New Labor Poster Required

Originally published by: Houston ChronicleSeptember 6, 2011

The following article was produced and published by the source linked to above, who is solely responsible for its content. SBC Magazine is publishing this story to raise awareness of information publicly available online and does not verify the accuracy of the author’s claims. As a consequence, SBC cannot vouch for the validity of any facts, claims or opinions made in the article.

Do you think you're being shortchanged on overtime pay? Or maybe you're pregnant and want to know how much time you can take off under the federal Family and Medical Leave Act.

It's fairly easy to get the facts - and to find out which federal agency to contact - by reading the posters that companies are required to post in common gathering areas such as lunchrooms and around the coffeepot.
Now companies must add another poster, spelling out employee rights to join labor unions and bargain collectively without facing retaliation. And if a company posts its employee handbook or policies online, the information on union rights has to be included there as well.
The new rule goes into effect Nov. 14 and affects nearly all private employers, including labor unions. It excludes agricultural, railroad and airline employers, and for the time being, the U.S. Postal Service, according to the National Labor Relations Board. The Labor Department began requiring federal contractors to make a similar disclosure about union rights two years ago.
"It's about time," said Richard Shaw, secretary-treasurer of the Harris County AFL-CIO, referring to the 76 years it's been since the National Labor Relations Act was passed. "The right to join a union is one of the best-kept secrets in this country. And this poster will finally expose that secret."
Shaw speculates the information will make organizing a little easier.
"People will realize that it's a right guaranteed to them by federal law," he said.
Hasn't seen a spike
John L. Collins, who heads up the labor and employment practice for Seyfarth Shaw in Houston, said he isn't so sure. There hasn't been much of a spike in union organizing at government contracting sites in the two years contractors have been required to put up similar posters, said Collins, who represents management clients.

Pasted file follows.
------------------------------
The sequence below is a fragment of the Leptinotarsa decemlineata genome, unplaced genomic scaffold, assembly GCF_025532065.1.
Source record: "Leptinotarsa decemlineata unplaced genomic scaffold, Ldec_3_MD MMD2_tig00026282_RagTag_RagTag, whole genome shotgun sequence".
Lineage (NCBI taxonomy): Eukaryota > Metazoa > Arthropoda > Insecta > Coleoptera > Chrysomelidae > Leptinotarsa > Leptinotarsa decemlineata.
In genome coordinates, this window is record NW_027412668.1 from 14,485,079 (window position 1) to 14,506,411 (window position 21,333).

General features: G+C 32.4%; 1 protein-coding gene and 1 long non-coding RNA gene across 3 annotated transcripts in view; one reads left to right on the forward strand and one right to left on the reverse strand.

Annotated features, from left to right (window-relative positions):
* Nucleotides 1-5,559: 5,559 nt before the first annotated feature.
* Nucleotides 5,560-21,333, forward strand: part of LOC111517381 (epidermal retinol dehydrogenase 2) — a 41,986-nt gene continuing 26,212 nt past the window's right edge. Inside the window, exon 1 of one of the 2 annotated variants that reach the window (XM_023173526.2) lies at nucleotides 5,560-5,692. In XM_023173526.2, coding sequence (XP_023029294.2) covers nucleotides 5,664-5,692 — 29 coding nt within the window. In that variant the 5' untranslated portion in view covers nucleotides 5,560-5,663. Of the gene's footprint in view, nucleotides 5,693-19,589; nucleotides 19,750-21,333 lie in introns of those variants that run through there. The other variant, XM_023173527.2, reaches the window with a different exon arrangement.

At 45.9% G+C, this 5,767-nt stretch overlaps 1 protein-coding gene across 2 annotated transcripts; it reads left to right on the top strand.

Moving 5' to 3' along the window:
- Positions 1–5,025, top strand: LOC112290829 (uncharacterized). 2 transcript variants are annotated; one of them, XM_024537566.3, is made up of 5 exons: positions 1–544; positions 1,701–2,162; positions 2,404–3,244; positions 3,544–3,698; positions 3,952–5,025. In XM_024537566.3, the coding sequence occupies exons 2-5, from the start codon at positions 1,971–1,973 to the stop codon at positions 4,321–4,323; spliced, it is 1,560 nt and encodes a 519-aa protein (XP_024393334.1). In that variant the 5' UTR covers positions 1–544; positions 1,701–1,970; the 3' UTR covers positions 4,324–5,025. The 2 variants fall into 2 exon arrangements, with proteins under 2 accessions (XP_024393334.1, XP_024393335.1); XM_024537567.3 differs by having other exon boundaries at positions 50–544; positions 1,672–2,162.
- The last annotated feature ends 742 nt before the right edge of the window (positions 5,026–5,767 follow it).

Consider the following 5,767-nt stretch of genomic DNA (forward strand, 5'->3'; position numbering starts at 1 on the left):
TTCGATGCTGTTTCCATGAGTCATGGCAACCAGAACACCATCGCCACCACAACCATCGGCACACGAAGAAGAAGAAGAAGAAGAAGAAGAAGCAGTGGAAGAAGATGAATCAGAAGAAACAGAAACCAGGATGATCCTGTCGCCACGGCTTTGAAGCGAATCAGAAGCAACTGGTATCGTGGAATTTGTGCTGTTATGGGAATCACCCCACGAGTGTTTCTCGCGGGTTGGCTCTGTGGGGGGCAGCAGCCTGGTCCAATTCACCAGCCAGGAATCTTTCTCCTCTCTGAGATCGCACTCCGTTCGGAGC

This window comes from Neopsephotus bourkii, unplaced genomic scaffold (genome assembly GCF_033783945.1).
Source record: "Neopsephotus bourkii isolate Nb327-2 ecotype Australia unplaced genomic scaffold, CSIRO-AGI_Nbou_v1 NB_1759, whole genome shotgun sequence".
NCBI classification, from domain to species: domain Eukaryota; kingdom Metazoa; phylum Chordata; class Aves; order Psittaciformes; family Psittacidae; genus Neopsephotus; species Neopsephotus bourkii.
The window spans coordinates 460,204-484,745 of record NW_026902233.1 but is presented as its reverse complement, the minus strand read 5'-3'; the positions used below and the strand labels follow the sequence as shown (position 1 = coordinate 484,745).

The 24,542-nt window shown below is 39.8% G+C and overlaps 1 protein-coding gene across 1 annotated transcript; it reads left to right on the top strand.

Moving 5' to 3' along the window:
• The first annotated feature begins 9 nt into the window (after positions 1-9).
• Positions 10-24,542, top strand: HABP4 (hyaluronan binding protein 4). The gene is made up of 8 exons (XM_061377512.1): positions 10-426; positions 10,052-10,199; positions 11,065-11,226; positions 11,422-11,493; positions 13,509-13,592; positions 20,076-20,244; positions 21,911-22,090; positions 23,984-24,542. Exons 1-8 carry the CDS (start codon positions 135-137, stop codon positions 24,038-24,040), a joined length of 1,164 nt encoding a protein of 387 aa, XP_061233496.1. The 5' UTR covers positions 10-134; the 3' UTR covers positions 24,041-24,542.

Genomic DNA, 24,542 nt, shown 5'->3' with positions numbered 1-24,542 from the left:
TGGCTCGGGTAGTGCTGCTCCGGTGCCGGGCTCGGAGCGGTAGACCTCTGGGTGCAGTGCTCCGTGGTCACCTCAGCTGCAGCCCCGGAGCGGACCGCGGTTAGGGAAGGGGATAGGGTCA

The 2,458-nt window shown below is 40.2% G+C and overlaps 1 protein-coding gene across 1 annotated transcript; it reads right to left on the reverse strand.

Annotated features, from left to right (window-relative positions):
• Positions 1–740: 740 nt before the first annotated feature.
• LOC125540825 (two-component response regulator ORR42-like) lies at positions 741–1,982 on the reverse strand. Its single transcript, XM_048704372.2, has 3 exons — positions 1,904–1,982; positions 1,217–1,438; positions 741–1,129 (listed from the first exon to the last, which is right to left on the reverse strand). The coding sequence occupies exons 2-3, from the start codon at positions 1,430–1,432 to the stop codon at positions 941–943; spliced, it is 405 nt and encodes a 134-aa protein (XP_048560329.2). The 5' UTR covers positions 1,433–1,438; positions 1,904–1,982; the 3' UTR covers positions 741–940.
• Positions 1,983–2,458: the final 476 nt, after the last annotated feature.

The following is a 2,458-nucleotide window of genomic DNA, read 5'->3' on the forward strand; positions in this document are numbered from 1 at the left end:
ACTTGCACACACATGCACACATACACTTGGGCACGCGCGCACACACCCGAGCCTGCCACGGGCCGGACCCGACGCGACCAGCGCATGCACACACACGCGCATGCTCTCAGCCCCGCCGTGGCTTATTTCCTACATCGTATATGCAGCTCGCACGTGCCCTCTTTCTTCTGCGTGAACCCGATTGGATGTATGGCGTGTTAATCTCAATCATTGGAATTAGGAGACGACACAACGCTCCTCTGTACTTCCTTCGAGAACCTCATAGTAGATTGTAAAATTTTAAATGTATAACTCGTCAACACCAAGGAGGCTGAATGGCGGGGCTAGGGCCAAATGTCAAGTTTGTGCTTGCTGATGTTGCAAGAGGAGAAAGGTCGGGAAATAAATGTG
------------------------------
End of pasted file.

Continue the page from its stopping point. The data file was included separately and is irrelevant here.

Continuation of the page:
But the new federally mandated poster can lead to other headaches for employers, Collins said.
An employer that fails to post the notice may be subject to a charge of unfair labor practice, according to the NLRB. While that may not sound like a big deal, it could end up playing a decisive role in the middle of an organizing drive, Collins said.
Say, for example, a union might need more time for organizing. A complaint about a missing poster could end up delaying the election until the union builds its base of support, Collins said.
A missing poster also could extend the existing six-month statute of limitations against unfair labor practices violations such as firing employees for supporting a union.
Aim is quick resolutions
The six-month limit is designed so workplace problems can be resolved quickly, said Scott Davidson, an employment lawyer who represents management clients with Locke Lord Bissell & Liddell in Houston. But if employees are not told about their union-related rights as specified in the new rules, the board is taking the position that the six-month limit on complaints may not apply.
That effectively means employers have open- ended liability, even if the alleged violation occurred a year or two earlier, Davidson said.
He said failure to post the notice also could be used as evidence of anti-union bias, which could become important later if a company faces other unfair labor practice charges.
Available by Nov. 1
The bottom line? Put up the posters, which will be available free of charge by Nov. 1 from any NLRB office. Employers in Houston can go to the NLRB office at the Mickey Leland Federal Building, 1919 Smith, Suite 1545.
Or employers can download the notice from the board's website at

Check out this extra section in each digital issue of SBC Magazine for additional news, perspective, and advertiser content. Learn more and access 2016-2017 archives here.